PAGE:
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Good question Eddie, the bags were a bit full & hard to close, and as they only clamp at the top/hinge at the bottom, I figured that a bit of extra help was a good idea, especially on some of the rough roads.
When you have a chance - would you please take a pic of one to give me an idea of what all you did?

(y)(y)

:unsure:
 

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Discussion Starter · #22 ·
When you have a chance - would you please take a pic of one to give me an idea of what all you did?

(y)(y)

:unsure:
Here's a couple - sorry about the delay in getting back

Nothing special, just a strap with a silicone pad on the back of the cam buckle. The awkward for packing shape of the box helps locate the strap securely.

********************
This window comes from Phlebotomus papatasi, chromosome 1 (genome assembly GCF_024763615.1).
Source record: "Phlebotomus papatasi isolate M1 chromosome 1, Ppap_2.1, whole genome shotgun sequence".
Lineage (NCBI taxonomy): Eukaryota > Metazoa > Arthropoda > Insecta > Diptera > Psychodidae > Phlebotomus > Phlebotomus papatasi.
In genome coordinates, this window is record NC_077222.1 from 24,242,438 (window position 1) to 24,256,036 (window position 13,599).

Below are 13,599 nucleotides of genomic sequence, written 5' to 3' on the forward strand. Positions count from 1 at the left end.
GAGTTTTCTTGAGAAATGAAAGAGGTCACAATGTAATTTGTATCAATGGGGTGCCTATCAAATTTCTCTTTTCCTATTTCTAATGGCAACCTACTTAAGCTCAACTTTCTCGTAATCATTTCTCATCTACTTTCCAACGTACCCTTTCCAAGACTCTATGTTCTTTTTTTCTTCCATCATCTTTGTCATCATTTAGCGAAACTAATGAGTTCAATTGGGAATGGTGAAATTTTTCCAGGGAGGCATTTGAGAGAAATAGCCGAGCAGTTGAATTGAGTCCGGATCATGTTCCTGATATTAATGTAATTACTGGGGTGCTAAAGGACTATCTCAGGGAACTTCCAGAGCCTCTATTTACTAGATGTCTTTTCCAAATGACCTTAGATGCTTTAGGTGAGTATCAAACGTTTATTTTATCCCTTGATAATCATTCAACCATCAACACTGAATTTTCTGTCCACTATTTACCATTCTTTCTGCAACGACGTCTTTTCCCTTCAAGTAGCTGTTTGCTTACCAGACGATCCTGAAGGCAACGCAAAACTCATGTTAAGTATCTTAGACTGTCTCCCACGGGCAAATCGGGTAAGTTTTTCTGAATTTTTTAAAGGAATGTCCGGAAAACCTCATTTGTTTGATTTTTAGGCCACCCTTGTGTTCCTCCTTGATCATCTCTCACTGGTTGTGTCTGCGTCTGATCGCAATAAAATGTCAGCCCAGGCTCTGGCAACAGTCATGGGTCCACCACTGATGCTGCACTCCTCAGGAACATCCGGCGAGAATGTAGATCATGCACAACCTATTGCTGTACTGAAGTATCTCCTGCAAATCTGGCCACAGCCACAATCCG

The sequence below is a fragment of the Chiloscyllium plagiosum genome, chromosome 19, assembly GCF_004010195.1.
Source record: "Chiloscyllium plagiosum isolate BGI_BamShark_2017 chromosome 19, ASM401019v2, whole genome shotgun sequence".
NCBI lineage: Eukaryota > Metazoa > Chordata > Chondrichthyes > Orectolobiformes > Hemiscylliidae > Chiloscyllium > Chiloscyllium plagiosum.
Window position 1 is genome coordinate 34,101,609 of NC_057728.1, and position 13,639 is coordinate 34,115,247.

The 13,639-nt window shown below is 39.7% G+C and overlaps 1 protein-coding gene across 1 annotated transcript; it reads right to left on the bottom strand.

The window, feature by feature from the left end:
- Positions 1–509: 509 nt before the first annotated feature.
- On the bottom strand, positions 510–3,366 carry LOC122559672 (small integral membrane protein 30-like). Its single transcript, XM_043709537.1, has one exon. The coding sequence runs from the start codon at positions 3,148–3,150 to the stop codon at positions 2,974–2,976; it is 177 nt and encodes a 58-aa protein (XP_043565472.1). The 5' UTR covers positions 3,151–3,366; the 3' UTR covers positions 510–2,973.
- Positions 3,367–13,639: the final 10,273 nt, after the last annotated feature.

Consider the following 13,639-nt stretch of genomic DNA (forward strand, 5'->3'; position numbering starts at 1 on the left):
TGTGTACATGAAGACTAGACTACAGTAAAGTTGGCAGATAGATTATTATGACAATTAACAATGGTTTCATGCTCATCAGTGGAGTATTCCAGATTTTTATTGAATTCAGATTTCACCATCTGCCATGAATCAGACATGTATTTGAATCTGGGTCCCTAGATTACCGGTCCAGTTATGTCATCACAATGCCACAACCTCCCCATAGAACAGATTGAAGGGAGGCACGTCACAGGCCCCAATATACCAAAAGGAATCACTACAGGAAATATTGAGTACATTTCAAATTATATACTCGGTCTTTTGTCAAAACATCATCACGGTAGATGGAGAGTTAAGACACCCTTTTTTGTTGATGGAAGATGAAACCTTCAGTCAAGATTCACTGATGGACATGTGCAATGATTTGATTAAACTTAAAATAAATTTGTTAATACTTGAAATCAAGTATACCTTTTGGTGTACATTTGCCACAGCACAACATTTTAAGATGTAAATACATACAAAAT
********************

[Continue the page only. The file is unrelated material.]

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Discussion Starter · #23 ·
The ride continued in the warm sunshine, under the deep blue winter sky, over the rolling hills, through the rich farmland along the mighty New England Highway. Through the blink and you miss it town of Willow Tree, down the range to Murrurundi and through the valley formed by the ancient & weathered mountains to Blandford, Wingen, Parkville, Scone, Aberdeen, Muswellbrook...

Farmland started to give way to mining - there's a lot of coal in the valley, and eventually a couple of power stations & a port.


Just over Bowmans Creek was a nice place to stop and check out what's happening.


big busy road


a bit of mining (Ashton Coal Mine)


coal mines & power stations

And then onto Singleton where the forecast wild weather could be seen in the distance & felt in the hands.


riding out of Singleton

Yes, the keen-eyed amongst you will have noticed that the New England Highway is no longer the A3, but rather the A15. It's been the A15 since the middle of the first afternoon, but I didn't want to scare you off.